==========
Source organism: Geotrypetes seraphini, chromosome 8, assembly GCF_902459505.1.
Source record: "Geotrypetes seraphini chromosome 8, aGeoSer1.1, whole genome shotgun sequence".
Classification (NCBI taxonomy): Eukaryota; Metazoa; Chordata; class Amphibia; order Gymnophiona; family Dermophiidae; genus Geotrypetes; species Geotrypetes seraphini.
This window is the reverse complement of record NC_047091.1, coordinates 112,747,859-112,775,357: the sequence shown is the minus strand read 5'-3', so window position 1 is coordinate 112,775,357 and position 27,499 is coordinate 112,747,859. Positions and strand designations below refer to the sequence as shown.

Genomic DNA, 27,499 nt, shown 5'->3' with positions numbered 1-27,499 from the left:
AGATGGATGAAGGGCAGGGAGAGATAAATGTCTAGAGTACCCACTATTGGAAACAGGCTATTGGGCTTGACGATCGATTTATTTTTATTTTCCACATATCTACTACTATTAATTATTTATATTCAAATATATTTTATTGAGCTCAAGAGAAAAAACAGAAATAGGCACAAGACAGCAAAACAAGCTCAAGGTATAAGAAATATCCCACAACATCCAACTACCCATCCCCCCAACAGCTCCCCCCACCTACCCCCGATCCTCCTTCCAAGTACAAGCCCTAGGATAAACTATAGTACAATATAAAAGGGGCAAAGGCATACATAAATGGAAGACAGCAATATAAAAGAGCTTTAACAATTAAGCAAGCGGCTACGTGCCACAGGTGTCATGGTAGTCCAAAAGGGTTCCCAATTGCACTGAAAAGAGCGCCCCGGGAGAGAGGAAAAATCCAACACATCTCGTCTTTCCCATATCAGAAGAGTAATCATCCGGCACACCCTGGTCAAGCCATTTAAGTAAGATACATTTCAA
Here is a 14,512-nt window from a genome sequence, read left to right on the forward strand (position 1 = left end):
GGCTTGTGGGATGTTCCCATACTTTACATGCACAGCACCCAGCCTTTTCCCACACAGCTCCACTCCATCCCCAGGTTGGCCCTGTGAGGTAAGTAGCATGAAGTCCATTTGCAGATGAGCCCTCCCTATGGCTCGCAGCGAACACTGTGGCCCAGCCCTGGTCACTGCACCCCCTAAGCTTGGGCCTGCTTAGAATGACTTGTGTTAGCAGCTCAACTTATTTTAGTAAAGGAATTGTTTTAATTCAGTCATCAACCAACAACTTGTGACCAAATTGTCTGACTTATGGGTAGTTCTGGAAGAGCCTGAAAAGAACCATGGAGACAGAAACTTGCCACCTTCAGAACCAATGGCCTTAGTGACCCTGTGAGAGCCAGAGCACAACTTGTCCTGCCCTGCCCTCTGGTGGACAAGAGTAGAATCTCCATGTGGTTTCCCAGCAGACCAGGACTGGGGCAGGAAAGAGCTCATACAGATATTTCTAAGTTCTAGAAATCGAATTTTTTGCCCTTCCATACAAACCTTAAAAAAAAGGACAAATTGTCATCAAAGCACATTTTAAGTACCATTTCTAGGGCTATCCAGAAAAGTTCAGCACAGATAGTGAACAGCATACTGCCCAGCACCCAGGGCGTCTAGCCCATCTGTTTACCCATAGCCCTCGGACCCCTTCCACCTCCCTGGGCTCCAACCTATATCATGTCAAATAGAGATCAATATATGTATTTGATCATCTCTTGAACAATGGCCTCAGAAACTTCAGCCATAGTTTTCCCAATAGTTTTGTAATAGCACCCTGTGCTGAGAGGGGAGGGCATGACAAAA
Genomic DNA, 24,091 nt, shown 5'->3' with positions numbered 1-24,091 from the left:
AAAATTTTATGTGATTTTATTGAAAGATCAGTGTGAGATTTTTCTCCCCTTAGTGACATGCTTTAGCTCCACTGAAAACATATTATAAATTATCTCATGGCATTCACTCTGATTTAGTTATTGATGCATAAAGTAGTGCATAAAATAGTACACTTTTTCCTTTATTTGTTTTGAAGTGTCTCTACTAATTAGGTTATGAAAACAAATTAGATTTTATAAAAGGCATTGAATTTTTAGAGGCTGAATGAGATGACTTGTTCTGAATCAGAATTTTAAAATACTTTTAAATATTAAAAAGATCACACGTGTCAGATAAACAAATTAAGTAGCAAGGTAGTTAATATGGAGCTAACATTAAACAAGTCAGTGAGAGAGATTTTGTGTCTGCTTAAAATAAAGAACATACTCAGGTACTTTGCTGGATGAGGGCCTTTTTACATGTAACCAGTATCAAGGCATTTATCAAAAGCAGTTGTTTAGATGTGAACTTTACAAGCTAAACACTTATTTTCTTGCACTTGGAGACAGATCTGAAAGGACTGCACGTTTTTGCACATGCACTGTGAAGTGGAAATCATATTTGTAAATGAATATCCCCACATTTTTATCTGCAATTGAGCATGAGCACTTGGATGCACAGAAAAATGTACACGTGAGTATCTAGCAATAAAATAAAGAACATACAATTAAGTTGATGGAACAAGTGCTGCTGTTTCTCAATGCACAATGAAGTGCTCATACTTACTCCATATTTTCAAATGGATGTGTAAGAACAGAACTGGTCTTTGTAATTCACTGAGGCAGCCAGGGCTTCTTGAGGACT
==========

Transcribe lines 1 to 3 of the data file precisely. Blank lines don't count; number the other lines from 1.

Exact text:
Source organism: Geotrypetes seraphini, chromosome 8, assembly GCF_902459505.1.
Source record: "Geotrypetes seraphini chromosome 8, aGeoSer1.1, whole genome shotgun sequence".
Classification (NCBI taxonomy): Eukaryota; Metazoa; Chordata; class Amphibia; order Gymnophiona; family Dermophiidae; genus Geotrypetes; species Geotrypetes seraphini.